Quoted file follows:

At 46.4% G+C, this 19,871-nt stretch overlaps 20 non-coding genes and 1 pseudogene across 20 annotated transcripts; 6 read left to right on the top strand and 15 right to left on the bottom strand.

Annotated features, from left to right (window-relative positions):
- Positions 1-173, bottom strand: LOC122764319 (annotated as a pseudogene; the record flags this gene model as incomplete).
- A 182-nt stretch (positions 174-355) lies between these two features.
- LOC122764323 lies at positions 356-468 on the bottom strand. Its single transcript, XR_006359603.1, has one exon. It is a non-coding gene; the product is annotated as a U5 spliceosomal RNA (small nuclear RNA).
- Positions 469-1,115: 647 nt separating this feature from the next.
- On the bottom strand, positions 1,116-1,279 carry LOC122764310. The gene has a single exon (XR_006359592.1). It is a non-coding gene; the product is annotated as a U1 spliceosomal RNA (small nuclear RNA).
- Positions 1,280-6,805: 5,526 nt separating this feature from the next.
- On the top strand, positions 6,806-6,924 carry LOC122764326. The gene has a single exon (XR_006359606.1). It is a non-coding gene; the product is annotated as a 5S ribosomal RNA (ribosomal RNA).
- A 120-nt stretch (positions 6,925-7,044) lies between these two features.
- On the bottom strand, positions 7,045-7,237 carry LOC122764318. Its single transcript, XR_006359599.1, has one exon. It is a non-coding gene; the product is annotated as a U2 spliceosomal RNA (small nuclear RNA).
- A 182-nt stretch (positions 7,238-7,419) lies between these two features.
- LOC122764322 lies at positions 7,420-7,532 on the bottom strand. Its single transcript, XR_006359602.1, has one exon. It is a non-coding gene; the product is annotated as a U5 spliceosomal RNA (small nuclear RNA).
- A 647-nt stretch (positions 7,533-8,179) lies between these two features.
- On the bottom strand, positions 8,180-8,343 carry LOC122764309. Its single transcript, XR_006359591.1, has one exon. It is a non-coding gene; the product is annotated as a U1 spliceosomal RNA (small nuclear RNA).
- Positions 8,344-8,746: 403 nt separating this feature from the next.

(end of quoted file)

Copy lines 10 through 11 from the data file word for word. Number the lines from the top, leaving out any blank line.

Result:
- A 120-nt stretch (positions 6,925-7,044) lies between these two features.
- On the bottom strand, positions 7,045-7,237 carry LOC122764318. Its single transcript, XR_006359599.1, has one exon. It is a non-coding gene; the product is annotated as a U2 spliceosomal RNA (small nuclear RNA).